Cost: $600,000. Source: November 1998 Prop. 1 bonds. Great Streets pedestrian improvements, estimated at $14 million, are as yet unfunded.

Seventh and Eighth streets two-way conversion

The final two-way pair ("commuter" Great Streets) would provide better mobility through the Central Business District and link up to the East Seventh Street Corridor project east of I-35, creating a "strong gateway" to downtown. Increases delay, according to the D.A.M.P., by 93 seconds.

The Great Streets Master Plan vision of Fourth Street -- the city's official east-west light-rail corridor -- includes separate lanes for cars, bikes, and maybe trains. However, the latest city proposals make Fourth the route of the Lance Armstrong Bikeway, and autos, if they're allowed on Fourth at all, would share the center lanes with rail.
<br>
Illustration courtesy of Black & Vernooy + Kinney Associates
The Great Streets Master Plan vision of Fourth Street -- the city's "official" east-west light-rail corridor -- includes separate lanes for cars, bikes, and maybe trains. However, the latest city proposals make Fourth the route of the Lance Armstrong Bikeway, and autos, if they're allowed on Fourth at all, would share the center lanes with rail.
Illustration courtesy of Black & Vernooy + Kinney Associates

Cost: $600,000. Source: November 1998 Prop. 1 bonds. Great Streets pedestrian improvements, estimated at $14 million, are as yet unfunded.


Seaholm District Master Plan

West Avenue extension

West Avenue, which currently ends near Shoal Creek, would be extended to Cesar Chavez -- adding a new north-south route, opening up Seaholm itself, and connecting the Shoal Creek trail to the Bikeway, the Town Lake Trail, and the Pfluger Bridge.

Cost: $810,000. Source: Capital Metro 1/4-cent refund (2003)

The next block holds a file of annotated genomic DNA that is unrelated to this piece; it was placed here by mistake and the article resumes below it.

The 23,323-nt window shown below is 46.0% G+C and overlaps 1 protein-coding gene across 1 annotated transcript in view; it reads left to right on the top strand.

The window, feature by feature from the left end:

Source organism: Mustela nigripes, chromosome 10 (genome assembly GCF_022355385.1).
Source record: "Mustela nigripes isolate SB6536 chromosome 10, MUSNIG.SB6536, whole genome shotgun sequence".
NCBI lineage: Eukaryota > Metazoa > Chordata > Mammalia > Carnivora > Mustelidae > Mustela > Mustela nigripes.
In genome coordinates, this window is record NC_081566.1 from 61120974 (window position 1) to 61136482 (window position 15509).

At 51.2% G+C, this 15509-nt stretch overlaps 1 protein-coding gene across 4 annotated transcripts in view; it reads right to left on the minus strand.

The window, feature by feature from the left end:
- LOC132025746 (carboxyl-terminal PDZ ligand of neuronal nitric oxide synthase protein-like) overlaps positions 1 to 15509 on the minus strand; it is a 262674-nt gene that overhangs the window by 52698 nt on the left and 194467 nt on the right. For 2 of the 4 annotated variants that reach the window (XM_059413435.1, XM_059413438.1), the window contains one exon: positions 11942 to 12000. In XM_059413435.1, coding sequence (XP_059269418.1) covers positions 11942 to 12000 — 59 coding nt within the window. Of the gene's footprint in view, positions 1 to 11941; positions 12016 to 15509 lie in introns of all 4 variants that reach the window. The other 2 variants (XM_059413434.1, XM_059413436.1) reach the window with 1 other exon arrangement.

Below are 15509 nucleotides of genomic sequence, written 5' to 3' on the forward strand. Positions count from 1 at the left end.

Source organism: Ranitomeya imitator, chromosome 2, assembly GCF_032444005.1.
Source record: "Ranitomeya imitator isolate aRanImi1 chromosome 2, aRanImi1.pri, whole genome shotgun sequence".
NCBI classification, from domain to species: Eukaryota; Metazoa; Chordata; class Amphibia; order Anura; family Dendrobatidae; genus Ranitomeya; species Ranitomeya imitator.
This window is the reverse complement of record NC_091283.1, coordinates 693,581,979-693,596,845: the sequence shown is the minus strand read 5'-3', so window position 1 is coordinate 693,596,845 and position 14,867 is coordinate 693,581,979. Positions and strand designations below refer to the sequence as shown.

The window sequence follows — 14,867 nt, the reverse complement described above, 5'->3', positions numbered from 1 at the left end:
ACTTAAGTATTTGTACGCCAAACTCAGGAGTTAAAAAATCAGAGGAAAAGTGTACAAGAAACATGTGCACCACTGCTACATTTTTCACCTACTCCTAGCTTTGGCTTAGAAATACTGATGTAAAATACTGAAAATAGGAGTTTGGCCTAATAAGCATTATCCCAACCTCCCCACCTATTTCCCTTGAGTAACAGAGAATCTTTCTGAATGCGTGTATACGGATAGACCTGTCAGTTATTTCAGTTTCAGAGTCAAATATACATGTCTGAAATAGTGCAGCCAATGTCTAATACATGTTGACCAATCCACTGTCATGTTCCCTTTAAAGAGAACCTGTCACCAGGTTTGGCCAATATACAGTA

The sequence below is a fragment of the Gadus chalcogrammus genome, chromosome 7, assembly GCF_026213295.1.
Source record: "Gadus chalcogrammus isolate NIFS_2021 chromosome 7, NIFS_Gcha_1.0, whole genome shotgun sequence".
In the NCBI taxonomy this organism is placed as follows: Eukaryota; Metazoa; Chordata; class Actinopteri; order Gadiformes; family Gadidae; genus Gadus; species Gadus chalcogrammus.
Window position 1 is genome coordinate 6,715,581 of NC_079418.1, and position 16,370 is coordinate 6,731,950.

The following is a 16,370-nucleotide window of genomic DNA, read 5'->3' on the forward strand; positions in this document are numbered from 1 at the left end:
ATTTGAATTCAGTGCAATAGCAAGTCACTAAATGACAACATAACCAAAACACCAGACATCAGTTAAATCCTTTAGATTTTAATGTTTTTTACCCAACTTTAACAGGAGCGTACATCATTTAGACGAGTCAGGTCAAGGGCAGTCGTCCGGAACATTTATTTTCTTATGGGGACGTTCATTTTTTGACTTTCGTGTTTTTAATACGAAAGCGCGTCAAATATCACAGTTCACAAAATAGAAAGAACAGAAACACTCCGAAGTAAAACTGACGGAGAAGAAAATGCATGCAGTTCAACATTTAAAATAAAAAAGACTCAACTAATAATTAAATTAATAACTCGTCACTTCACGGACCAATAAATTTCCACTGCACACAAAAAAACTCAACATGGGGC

Third Street extension

Third Street would be extended from Nueces to the new West Avenue. This involves crossing Shoal Creek with a bridge to carry pedestrians, the Bikeway, light rail, and cars, either in place of or in addition to the existing railroad trestle.

Cost: $1.8 million. Source: Capital Metro 1/4-cent refund (2004)

Sandra Muraida Way

This short street connects Lamar and Cesar Chavez; the D.A.M.P. calls for a new right-turn bay from Lamar to speed traffic flow to MoPac. The Seaholm plan calls for the street to be fully rebuilt and realigned, opening up the adjacent Sand Beach Reserve.

Cost: $10,000 for right-turn bay only. Source: Capital Metro 1/4-cent refund (2002) Estimated cost of relocating/realigning Sandra Muraida Way is $1 million.


Other projects

Drake Bridge reversible lane

Would create a third lane on the Drake Bridge (South First) in each direction at rush hour -- northbound in the morning, southbound in the evening.

Cost: $700,000. Source: Capital Metro 1/4-cent refund (2002)

Riverside Drive realignment

The city abandoned its plans to close Riverside entirely through the embryonic Town Lake Park, but would like to narrow the existing street to one lane in each direction, along a "meandering" alignment that would slow down traffic.

Cost: $250,000 for initial phase. Source: Capital Metro 1/4-cent refund (2002). Realignment estimated to cost $2.2 million.

Lance Armstrong Bikeway

By converting existing angle parking on Fourth to parallel parking, the city will free up enough room to stripe lanes for the Bikeway between the sidewalk and the auto/light rail lanes.

Cost: $250,000 for Central Business District portion only. Source: Capital Metro 1/4-cent refund (2001).

Total cost for Bikeway estimated at $4 million.

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KEYWORDS FOR THIS STORY

Great Streets, Downtown, Transportation, DAMP, Seaholm, Lance Armstrong Bikeway, Sidewalks, Two-way